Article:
The number of new homes being built in London could halve in the coming years as a result of rising construction costs and development taxes, worsening an already severe supply crunch, according to the boss of the capital’s biggest developer.

“[New-build housing] starts have halved since 2015 and could halve again . . . with the inflation in build costs that we have seen, it makes schemes very hard to bring forward,” said Rob Perrins, chief executive of FTSE 100 developer Berkeley Group, which announced on Wednesday that its full-year profits had increased.

According to Molior London, which monitors construction in the capital, work started on 34,000 private housing units in 2015, and 17,000 last year. Those figures do not include affordable homes, the construction of which has increased in recent years.

A dwindling supply of new homes is the result of developers backing out of the capital, deterred by a competitive land market, cooling house price growth since 2015 and a directive from London mayor Sadiq Khan to build more affordable homes.

New challenges have emerged in the past year: the cost of some building materials has increased sharply because of supply chain disruption and Russia’s invasion of Ukraine, and the housing secretary Michael Gove has hit developers with new levies to pay for safety measures on flats.

Those additional costs are already causing some developers to pull out of projects and threaten to make future schemes unviable, said Perrins. He added that housebuilders were increasingly losing out in land auctions to warehouse developers, which have benefited from a boom in ecommerce during the pandemic.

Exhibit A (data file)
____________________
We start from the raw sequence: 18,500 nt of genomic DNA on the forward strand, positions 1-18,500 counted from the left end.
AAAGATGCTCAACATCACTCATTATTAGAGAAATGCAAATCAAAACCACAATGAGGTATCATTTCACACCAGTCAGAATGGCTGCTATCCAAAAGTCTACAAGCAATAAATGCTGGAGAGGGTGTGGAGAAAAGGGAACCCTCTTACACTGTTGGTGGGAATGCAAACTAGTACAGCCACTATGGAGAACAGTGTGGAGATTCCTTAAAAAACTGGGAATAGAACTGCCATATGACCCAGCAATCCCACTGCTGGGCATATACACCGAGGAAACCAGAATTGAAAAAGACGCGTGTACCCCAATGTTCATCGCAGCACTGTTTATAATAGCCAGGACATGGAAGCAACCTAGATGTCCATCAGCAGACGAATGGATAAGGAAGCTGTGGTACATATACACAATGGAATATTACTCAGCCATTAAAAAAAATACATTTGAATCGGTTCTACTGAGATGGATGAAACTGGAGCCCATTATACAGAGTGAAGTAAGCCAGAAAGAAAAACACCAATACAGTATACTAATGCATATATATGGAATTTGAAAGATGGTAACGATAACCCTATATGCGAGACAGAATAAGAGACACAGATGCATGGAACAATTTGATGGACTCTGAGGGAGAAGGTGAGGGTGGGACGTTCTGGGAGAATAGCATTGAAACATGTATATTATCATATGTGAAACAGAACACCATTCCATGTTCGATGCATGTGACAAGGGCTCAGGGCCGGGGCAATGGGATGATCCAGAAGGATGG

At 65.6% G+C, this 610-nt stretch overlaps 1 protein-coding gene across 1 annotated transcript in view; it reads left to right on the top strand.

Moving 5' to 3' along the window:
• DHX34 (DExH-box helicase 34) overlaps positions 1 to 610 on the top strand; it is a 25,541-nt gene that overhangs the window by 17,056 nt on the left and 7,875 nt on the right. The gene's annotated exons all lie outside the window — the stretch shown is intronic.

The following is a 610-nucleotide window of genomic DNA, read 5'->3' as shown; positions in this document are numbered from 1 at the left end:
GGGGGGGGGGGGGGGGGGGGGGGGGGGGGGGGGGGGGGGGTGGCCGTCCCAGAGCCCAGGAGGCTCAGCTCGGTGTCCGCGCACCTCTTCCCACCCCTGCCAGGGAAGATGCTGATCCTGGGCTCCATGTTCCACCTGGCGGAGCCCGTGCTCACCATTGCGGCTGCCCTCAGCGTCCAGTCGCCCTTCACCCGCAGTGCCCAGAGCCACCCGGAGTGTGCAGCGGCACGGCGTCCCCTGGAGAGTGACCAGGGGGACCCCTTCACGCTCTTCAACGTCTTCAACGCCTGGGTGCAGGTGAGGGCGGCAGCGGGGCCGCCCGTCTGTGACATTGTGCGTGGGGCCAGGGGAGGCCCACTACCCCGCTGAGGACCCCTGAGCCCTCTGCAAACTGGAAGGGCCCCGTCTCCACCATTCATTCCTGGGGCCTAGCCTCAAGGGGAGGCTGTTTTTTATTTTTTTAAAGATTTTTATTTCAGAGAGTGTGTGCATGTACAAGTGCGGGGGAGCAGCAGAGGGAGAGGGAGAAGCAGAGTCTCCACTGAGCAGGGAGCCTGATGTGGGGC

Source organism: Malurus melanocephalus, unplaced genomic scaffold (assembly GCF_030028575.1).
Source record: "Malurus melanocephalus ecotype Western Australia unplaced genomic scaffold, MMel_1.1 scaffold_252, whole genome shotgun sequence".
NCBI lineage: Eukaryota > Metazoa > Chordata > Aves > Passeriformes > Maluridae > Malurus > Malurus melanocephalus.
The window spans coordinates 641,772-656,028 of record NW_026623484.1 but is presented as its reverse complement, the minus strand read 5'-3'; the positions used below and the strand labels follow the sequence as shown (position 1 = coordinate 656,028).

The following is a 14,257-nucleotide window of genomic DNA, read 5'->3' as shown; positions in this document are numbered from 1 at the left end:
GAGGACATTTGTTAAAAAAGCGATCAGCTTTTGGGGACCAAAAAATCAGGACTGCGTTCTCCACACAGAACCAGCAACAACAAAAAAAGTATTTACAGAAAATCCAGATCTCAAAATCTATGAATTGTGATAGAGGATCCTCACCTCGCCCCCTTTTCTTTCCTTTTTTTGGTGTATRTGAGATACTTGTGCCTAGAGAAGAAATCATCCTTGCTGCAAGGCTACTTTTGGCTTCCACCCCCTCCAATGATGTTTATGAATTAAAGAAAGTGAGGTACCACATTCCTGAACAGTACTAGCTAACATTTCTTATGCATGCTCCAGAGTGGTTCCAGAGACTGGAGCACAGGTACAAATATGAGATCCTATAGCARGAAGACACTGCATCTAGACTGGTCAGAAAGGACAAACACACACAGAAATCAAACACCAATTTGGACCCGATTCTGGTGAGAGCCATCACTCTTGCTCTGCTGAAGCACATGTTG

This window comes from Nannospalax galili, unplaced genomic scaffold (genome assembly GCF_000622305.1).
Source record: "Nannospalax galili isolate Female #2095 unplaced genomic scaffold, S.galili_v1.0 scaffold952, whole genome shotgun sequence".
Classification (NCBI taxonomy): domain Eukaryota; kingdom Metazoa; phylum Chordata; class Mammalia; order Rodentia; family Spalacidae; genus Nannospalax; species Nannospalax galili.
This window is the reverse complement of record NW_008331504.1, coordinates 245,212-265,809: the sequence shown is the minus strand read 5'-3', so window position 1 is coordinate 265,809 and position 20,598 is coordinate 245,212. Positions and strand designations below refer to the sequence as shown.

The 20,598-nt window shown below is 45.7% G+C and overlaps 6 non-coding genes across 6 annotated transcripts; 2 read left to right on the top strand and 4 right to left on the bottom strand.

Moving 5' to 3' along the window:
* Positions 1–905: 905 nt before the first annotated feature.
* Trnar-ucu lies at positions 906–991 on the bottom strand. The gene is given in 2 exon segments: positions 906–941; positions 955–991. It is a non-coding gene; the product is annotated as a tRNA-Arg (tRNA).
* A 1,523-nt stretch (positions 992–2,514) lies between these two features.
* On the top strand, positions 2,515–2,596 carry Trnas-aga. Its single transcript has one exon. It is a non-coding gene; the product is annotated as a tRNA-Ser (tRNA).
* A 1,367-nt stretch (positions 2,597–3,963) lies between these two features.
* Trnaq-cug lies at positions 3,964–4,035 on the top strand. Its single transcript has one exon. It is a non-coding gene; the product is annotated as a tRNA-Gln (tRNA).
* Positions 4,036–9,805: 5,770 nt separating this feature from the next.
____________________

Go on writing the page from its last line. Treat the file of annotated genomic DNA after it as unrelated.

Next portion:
“We’ve got sites we had hoped to bring forward in 2026-28. We have to think about how we make those viable . . . it’s very challenging. Property prices have risen but this [build cost inflation] can’t keep being passed through,” he said.

So far, extra build costs are being offset by rising house prices, he said. Berkeley posted a pre-tax profit of £552mn for the 12 months to the end of April, a 6.4 per cent increase on the previous year, even as operating expenses rose 18 per cent to £157mn.

The company, which claims to be responsible for one in 10 new homes built in London, said house prices in the city were unlikely to fall despite rising interest rates and inflation because of a chronic undersupply of housing.

“The economic and operating environment remains volatile with inflation, labour and materials shortages, interest rates and regulatory costs of development all having the potential to impact supply and demand,” said Berkeley.

But “the ongoing undersupply of housing” meant that, even in such a challenging environment, demand was outstripping supply, added the builder.

Shares in the company fell 2 per cent on Wednesday morning.

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